Worst of the Worst – How to Manage Your Pet's Frustrating Habits!
- by Sandra McHendrie
By Laura V, Dognitive Therapy
We might have spent tens of thousands of years getting to know each other, but until recently, the relationship between man and dog has been one sided.
We have brought dogs into our lives for many reasons, but the common thread is that dogs are brought into this world to meet our needs, with their needs coming a distant second.
When the relationship is one sided, it can’t be mutual and this is when we tend to see the worst behaviours in our dogs; set someone up for failure and they generally never disappoint.
The worst behaviours that draw my attention are usually behaviours that result in some sort of destruction, whether that be emotional or physical damage. Examples include separation anxiety, hyper-reactive behaviours, and excessive and compulsive behaviours such as digging, licking, pacing and barking.
When a dog feels damaged on the inside, they express this on the outside. This is why I always describe dog training as being about people, not dogs. We as their guardians are responsible for our dog’s welfare, health, and happiness. They completely and utterly depend on us.
Perhaps the most important message to take away about dog behaviour is to ask yourself, ‘how is my dog feeling right now?’, when they are behaving in an unwanted way.
Invariably, your answer will be either ‘my dog is frustrated’ or ‘my dog is anxious’. Once we understand how our dog is feeling, we can understand why they are behaving that way. Next, we can manage the behaviour by changing their environment and rebuilding a relationship based on mutual trust and respect.
Here are 6 essential starters to get you on track and get the best out of your dog and yourself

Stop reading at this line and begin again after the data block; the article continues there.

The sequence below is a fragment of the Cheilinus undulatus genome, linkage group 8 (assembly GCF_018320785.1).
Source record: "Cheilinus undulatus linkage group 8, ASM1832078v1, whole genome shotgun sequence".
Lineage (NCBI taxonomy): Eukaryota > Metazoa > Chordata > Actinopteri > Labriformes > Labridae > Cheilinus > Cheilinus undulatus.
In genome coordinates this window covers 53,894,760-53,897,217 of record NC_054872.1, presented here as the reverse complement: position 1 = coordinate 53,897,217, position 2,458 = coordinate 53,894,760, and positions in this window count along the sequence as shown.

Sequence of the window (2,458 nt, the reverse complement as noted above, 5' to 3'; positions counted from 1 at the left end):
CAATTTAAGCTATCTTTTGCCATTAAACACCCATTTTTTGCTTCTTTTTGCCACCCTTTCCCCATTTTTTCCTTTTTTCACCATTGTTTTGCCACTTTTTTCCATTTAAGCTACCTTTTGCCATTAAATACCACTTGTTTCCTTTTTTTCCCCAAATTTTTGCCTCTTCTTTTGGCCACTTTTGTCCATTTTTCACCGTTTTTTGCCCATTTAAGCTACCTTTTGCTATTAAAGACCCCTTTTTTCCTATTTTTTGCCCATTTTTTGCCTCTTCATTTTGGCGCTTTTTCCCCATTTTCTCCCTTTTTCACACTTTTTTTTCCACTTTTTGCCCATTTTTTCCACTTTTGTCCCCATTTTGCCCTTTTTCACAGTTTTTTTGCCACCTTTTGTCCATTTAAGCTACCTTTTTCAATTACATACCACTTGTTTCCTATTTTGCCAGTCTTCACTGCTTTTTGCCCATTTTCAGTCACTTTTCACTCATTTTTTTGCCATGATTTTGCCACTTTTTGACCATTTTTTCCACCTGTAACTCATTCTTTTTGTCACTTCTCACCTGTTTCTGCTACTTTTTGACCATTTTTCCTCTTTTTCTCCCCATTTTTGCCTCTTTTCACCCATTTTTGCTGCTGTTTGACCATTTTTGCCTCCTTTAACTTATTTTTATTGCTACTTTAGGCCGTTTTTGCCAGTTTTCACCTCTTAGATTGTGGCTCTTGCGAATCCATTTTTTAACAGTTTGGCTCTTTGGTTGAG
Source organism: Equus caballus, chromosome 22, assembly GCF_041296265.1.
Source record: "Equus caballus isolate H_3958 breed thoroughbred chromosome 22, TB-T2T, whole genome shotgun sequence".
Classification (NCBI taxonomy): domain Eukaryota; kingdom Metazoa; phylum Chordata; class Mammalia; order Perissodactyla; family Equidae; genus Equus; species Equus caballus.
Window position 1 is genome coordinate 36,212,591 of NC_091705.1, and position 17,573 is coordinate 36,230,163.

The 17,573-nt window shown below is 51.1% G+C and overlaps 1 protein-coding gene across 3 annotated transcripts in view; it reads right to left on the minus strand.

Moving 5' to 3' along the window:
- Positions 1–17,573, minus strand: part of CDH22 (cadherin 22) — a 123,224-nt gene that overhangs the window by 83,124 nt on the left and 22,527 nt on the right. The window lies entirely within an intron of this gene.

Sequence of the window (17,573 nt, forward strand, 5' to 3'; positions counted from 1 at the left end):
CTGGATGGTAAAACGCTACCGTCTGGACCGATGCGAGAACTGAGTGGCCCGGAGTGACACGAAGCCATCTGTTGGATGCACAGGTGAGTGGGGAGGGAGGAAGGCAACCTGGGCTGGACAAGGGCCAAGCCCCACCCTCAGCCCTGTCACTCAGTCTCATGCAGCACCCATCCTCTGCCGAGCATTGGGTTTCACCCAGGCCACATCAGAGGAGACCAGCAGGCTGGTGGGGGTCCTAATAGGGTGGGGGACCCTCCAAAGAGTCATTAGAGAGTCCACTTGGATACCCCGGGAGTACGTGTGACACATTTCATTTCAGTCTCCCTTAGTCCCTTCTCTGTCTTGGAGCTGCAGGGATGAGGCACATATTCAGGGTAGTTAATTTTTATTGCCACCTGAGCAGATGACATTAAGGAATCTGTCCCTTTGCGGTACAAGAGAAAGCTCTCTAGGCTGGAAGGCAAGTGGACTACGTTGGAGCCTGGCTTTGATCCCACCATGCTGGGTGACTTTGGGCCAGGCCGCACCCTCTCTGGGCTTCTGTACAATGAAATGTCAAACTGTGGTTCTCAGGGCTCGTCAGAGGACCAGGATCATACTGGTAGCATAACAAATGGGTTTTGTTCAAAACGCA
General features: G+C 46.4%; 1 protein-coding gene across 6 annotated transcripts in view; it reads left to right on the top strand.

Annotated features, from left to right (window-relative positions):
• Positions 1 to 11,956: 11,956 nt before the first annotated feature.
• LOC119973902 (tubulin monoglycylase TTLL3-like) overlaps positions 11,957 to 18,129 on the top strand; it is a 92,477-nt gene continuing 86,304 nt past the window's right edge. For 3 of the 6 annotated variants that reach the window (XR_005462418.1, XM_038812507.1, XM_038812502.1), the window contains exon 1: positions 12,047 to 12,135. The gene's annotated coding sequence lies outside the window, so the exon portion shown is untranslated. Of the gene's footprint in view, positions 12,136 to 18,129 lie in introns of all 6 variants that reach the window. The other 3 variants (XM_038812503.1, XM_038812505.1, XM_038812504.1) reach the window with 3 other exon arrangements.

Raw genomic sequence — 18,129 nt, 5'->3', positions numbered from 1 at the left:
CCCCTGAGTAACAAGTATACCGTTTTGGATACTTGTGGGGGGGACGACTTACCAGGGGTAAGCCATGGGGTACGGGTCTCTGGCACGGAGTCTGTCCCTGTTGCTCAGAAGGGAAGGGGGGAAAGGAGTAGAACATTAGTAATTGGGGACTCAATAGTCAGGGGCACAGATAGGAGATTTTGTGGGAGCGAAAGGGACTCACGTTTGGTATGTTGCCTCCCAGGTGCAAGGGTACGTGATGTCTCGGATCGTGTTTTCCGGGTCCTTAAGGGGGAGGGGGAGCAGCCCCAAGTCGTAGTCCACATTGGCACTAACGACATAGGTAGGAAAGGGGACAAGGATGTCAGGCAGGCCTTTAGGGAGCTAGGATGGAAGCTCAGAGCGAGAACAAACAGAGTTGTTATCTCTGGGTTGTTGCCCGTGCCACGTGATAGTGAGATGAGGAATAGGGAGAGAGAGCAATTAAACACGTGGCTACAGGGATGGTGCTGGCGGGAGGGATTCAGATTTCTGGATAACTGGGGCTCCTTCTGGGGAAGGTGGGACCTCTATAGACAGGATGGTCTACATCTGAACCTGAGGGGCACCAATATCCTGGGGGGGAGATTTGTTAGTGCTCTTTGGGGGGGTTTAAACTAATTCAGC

Stop, listen and learn. There is always a reason for your dog’s behaviour.
Create positive focus. Challenge your dog and play and engage with them in thinking games
Increase your dog’s exercise routine. The more safe, physical exercise your dog gets, the less frustrated they are
Avoid punishing your dog. Instead, reward them for the good things they do every day. If you’re looking for good behaviours you will see them at least 50 times a day.
Be consistent, patient ,and respectful. I call this CPR. These are the three pillars of leadership and essentials in any positive relationship.
Set up a safe place. This is a cosy place your dog chooses to sleep in – away from any threat or harm. This is where they are most comfortable, and a place THEY chose to be.
Whilst these starters may not immediately change your lunging Labrador, they will provide a foundation for leadership, which is essential to any behaviour change with your dog.
Once you master these, you will begin to see changes in not just your dog’s behaviour but in their outlook on life. You will start to see a more confident and trusting dog. You will see a dog who listens and respects you. You will see a dog who is truly happy and all dogs deserve this.